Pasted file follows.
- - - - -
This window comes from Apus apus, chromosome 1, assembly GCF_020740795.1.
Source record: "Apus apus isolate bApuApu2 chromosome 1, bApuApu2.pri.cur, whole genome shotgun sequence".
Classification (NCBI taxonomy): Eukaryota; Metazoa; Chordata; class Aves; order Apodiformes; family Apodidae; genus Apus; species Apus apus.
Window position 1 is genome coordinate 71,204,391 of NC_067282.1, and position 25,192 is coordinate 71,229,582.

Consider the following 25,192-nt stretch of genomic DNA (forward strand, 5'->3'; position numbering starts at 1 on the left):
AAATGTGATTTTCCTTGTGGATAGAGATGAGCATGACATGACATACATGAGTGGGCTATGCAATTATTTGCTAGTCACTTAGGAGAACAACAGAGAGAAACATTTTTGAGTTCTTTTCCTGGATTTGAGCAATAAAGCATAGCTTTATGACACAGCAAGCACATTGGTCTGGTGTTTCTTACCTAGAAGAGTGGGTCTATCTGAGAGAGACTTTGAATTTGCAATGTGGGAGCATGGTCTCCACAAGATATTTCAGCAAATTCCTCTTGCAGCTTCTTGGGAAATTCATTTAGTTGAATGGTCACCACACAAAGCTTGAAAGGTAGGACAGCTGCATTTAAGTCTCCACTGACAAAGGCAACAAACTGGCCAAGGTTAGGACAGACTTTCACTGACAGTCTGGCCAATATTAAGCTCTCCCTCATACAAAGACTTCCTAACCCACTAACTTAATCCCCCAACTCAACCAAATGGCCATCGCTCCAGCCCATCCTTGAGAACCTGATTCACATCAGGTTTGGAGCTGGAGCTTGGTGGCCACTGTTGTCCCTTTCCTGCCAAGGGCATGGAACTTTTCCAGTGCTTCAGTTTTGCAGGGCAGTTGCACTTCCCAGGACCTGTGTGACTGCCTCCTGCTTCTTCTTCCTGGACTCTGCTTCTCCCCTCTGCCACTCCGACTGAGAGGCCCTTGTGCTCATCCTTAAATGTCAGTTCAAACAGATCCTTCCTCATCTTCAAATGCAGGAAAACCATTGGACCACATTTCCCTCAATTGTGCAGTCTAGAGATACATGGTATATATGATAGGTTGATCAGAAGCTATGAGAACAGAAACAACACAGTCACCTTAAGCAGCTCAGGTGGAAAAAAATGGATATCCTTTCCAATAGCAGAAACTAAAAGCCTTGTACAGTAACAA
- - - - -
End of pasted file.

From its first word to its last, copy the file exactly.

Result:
This window comes from Apus apus, chromosome 1, assembly GCF_020740795.1.
Source record: "Apus apus isolate bApuApu2 chromosome 1, bApuApu2.pri.cur, whole genome shotgun sequence".
Classification (NCBI taxonomy): Eukaryota; Metazoa; Chordata; class Aves; order Apodiformes; family Apodidae; genus Apus; species Apus apus.
Window position 1 is genome coordinate 71,204,391 of NC_067282.1, and position 25,192 is coordinate 71,229,582.

Consider the following 25,192-nt stretch of genomic DNA (forward strand, 5'->3'; position numbering starts at 1 on the left):
AAATGTGATTTTCCTTGTGGATAGAGATGAGCATGACATGACATACATGAGTGGGCTATGCAATTATTTGCTAGTCACTTAGGAGAACAACAGAGAGAAACATTTTTGAGTTCTTTTCCTGGATTTGAGCAATAAAGCATAGCTTTATGACACAGCAAGCACATTGGTCTGGTGTTTCTTACCTAGAAGAGTGGGTCTATCTGAGAGAGACTTTGAATTTGCAATGTGGGAGCATGGTCTCCACAAGATATTTCAGCAAATTCCTCTTGCAGCTTCTTGGGAAATTCATTTAGTTGAATGGTCACCACACAAAGCTTGAAAGGTAGGACAGCTGCATTTAAGTCTCCACTGACAAAGGCAACAAACTGGCCAAGGTTAGGACAGACTTTCACTGACAGTCTGGCCAATATTAAGCTCTCCCTCATACAAAGACTTCCTAACCCACTAACTTAATCCCCCAACTCAACCAAATGGCCATCGCTCCAGCCCATCCTTGAGAACCTGATTCACATCAGGTTTGGAGCTGGAGCTTGGTGGCCACTGTTGTCCCTTTCCTGCCAAGGGCATGGAACTTTTCCAGTGCTTCAGTTTTGCAGGGCAGTTGCACTTCCCAGGACCTGTGTGACTGCCTCCTGCTTCTTCTTCCTGGACTCTGCTTCTCCCCTCTGCCACTCCGACTGAGAGGCCCTTGTGCTCATCCTTAAATGTCAGTTCAAACAGATCCTTCCTCATCTTCAAATGCAGGAAAACCATTGGACCACATTTCCCTCAATTGTGCAGTCTAGAGATACATGGTATATATGATAGGTTGATCAGAAGCTATGAGAACAGAAACAACACAGTCACCTTAAGCAGCTCAGGTGGAAAAAAATGGATATCCTTTCCAATAGCAGAAACTAAAAGCCTTGTACAGTAACAA